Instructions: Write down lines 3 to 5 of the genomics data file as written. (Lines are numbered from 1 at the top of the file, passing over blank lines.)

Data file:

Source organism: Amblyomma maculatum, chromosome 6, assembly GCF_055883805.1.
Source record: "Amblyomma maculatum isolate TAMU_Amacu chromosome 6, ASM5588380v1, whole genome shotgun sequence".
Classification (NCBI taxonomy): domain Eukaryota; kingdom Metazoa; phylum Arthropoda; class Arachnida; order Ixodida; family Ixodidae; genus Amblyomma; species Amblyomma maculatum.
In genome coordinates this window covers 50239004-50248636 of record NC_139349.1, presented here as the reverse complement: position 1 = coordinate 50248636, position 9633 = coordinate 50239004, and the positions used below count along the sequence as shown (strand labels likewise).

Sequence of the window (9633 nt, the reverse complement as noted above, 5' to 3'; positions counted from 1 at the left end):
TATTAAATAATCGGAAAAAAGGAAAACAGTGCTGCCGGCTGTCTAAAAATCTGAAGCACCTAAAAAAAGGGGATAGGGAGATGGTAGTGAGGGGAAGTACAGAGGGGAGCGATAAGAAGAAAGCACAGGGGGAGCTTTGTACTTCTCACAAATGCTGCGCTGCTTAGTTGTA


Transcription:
Classification (NCBI taxonomy): domain Eukaryota; kingdom Metazoa; phylum Arthropoda; class Arachnida; order Ixodida; family Ixodidae; genus Amblyomma; species Amblyomma maculatum.
In genome coordinates this window covers 50239004-50248636 of record NC_139349.1, presented here as the reverse complement: position 1 = coordinate 50248636, position 9633 = coordinate 50239004, and the positions used below count along the sequence as shown (strand labels likewise).

Sequence of the window (9633 nt, the reverse complement as noted above, 5' to 3'; positions counted from 1 at the left end):